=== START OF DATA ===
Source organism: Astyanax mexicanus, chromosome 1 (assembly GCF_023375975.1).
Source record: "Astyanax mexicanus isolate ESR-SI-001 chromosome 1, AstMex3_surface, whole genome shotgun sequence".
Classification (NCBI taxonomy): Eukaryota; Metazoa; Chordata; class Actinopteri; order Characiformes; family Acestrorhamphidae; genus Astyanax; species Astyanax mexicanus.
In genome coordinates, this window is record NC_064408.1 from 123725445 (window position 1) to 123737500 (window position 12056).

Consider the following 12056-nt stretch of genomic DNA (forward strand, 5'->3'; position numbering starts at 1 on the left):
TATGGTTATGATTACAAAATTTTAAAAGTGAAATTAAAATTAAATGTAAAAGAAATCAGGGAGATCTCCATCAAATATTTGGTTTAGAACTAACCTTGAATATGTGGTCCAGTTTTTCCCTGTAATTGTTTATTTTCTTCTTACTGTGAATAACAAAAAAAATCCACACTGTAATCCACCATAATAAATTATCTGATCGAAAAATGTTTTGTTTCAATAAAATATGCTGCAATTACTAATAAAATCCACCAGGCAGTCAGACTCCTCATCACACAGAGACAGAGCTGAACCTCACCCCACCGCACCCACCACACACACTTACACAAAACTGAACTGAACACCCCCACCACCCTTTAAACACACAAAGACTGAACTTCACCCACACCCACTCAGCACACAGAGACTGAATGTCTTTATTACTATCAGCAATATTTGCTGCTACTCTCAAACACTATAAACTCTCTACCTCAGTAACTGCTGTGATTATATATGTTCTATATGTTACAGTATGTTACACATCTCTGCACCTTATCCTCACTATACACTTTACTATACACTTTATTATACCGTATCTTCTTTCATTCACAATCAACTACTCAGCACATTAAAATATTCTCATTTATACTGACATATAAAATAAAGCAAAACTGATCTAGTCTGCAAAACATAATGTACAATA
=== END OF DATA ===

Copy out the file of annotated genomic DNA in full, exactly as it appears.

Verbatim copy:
Source organism: Astyanax mexicanus, chromosome 1 (assembly GCF_023375975.1).
Source record: "Astyanax mexicanus isolate ESR-SI-001 chromosome 1, AstMex3_surface, whole genome shotgun sequence".
Classification (NCBI taxonomy): Eukaryota; Metazoa; Chordata; class Actinopteri; order Characiformes; family Acestrorhamphidae; genus Astyanax; species Astyanax mexicanus.
In genome coordinates, this window is record NC_064408.1 from 123725445 (window position 1) to 123737500 (window position 12056).

Consider the following 12056-nt stretch of genomic DNA (forward strand, 5'->3'; position numbering starts at 1 on the left):
TATGGTTATGATTACAAAATTTTAAAAGTGAAATTAAAATTAAATGTAAAAGAAATCAGGGAGATCTCCATCAAATATTTGGTTTAGAACTAACCTTGAATATGTGGTCCAGTTTTTCCCTGTAATTGTTTATTTTCTTCTTACTGTGAATAACAAAAAAAATCCACACTGTAATCCACCATAATAAATTATCTGATCGAAAAATGTTTTGTTTCAATAAAATATGCTGCAATTACTAATAAAATCCACCAGGCAGTCAGACTCCTCATCACACAGAGACAGAGCTGAACCTCACCCCACCGCACCCACCACACACACTTACACAAAACTGAACTGAACACCCCCACCACCCTTTAAACACACAAAGACTGAACTTCACCCACACCCACTCAGCACACAGAGACTGAATGTCTTTATTACTATCAGCAATATTTGCTGCTACTCTCAAACACTATAAACTCTCTACCTCAGTAACTGCTGTGATTATATATGTTCTATATGTTACAGTATGTTACACATCTCTGCACCTTATCCTCACTATACACTTTACTATACACTTTATTATACCGTATCTTCTTTCATTCACAATCAACTACTCAGCACATTAAAATATTCTCATTTATACTGACATATAAAATAAAGCAAAACTGATCTAGTCTGCAAAACATAATGTACAATA